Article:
You won't stop us! - opposition leader warns Saakashvili
The campaign begins
The race is on. Campaign season in Georgia began in earnest on Sunday with the resignation of President Saakashvili. The country's parliament has accepted Saakashvili's resignation along with the date of the vote, January 5.
The president's resignation is a prerequisite when snap elections are called. His resignation now means that Saakashvili can participate in the election as a candidate.
Following Saakashvili's resignation, the country will be run by the Speaker of Parliament, Nino Burdzhanadze. This move was also approved by parliament on Sunday.
“Because of the situation in the country, the President has decided to give the people the right to choose the course of our nation's development. So we are voting in favour of snap elections on January 5. The decision is made,” said Mikhail Machavariani, acting Speaker of Parliament.
Constitutionally bound to step down in the run up to the snap election, Saakashvili will now focus on his campaign.
Saakashvili's main rival?
If anyone can thwart Saakashvili's hopes of re-election, it's Levan Gachechiladze, an independent MP, who's the chosen candidate of the coalition of nine opposition parties. On Sunday he rallied his supporters for a peaceful demonstration and a march to Georgia's parliament.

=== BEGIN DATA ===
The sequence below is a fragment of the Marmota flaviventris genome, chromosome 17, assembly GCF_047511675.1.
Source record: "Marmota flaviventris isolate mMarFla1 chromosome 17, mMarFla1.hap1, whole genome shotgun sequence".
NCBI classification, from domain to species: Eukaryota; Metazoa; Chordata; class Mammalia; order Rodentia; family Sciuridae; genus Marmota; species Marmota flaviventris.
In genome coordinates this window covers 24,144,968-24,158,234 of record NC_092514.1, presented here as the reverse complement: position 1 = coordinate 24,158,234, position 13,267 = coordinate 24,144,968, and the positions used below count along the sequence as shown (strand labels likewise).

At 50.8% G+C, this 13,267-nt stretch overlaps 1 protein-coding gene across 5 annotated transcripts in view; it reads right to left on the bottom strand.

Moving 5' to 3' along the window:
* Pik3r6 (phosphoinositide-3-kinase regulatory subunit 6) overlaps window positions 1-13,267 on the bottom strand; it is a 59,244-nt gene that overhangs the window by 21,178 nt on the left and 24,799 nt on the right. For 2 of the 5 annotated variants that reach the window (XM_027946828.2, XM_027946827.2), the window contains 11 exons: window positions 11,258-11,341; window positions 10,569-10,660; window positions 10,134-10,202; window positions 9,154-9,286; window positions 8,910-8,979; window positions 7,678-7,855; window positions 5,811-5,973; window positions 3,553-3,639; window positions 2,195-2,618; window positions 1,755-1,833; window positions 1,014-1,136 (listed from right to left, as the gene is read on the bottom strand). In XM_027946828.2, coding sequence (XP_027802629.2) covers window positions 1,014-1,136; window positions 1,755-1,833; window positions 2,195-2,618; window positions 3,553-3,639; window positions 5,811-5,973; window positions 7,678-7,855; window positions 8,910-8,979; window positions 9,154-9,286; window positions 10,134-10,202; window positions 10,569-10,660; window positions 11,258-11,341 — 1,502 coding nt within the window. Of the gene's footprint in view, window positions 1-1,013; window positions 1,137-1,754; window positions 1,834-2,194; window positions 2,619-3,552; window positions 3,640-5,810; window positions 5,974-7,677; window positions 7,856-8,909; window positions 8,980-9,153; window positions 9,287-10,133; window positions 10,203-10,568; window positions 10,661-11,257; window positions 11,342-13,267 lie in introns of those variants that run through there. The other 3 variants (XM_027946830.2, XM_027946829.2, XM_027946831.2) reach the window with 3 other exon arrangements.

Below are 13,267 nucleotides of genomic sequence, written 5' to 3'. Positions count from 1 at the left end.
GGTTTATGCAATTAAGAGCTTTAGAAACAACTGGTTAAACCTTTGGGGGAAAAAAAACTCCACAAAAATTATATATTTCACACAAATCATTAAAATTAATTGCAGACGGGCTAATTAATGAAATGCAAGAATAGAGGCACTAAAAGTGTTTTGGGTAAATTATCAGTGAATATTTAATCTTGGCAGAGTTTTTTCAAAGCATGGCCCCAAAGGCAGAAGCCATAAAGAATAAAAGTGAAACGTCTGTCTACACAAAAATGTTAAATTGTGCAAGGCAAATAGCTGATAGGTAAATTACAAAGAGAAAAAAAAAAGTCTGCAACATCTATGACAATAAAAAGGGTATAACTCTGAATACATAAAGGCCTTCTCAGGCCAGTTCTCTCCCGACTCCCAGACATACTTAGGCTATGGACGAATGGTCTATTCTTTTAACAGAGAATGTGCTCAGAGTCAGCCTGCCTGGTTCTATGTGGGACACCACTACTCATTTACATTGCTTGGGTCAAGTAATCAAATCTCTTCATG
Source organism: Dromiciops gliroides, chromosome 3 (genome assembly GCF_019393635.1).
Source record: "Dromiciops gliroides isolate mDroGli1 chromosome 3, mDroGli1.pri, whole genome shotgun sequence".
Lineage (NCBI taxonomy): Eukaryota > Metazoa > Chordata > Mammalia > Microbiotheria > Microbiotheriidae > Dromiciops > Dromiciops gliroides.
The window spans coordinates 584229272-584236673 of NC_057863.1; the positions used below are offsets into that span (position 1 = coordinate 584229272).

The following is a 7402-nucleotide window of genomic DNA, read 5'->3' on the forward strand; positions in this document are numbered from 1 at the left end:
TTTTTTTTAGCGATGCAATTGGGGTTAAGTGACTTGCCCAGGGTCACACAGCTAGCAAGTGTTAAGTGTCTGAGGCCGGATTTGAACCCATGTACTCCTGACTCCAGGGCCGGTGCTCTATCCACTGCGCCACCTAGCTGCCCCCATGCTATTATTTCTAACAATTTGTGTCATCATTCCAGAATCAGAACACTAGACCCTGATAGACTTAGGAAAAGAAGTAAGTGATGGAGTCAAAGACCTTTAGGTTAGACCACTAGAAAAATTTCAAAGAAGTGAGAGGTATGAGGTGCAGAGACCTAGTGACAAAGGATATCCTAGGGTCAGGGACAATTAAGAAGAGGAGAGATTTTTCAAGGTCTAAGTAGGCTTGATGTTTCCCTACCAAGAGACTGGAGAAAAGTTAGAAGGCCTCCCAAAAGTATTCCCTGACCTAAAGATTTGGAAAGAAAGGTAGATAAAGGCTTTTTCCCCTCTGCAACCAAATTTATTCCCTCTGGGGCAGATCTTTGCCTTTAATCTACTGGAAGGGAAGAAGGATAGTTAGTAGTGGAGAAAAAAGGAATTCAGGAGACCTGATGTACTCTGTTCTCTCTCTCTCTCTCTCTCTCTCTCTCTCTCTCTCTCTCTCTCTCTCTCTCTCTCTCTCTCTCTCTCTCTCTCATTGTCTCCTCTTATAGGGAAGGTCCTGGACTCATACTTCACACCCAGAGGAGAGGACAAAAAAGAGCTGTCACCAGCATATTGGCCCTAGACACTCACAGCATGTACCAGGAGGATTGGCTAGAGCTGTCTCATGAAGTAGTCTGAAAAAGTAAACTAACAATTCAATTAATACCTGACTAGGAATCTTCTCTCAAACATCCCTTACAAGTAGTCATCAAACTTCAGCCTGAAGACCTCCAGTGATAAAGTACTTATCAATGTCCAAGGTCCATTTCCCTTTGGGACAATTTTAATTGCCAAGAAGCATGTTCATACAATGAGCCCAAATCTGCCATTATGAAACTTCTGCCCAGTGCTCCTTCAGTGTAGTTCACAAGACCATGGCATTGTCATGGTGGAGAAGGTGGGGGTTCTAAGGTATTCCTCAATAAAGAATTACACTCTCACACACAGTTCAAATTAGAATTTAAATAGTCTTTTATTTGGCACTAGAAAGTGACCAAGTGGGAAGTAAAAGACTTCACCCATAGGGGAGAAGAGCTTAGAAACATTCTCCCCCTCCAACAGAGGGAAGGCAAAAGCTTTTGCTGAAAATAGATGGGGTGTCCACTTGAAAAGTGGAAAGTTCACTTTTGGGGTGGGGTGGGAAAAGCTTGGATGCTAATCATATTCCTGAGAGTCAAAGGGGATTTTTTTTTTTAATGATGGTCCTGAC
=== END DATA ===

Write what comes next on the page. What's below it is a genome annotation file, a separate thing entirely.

“Mikhail Saakashvili, I am repeating to you again – we are coming, you won't stop us! Autocracy is over!” Gachechiladze’s supporters greeted his slogans with shouts and applause.
In the capital, Tbilisi, ten thousand people took part in a demonstration. It took place at the spot where, on November 7, police used force to disperse a large protest action. Thankfully, Sunday's protest passed off without any incidents, but the memory of the violent events of November has given the opposition a new-found determination.
Opposition activists say that each step on their march is a step closer to victory on January 5 and, with the resignation of Saakashvili, the campaign and subsequent election look set to have a huge bearing on Georgia's future.
Independent media issues
The demonstrators demanded that the local Imedi TV channel be allowed to broadcast again and that those detained during the opposition protests earlier this month be released. Protest leaders said demonstrations will continue until their demands are met.
Professor Aslan Abashidze, from Moscow's University of International Relations, told RT that problems with the independent media are evidence of a state of dictatorship in Georgia.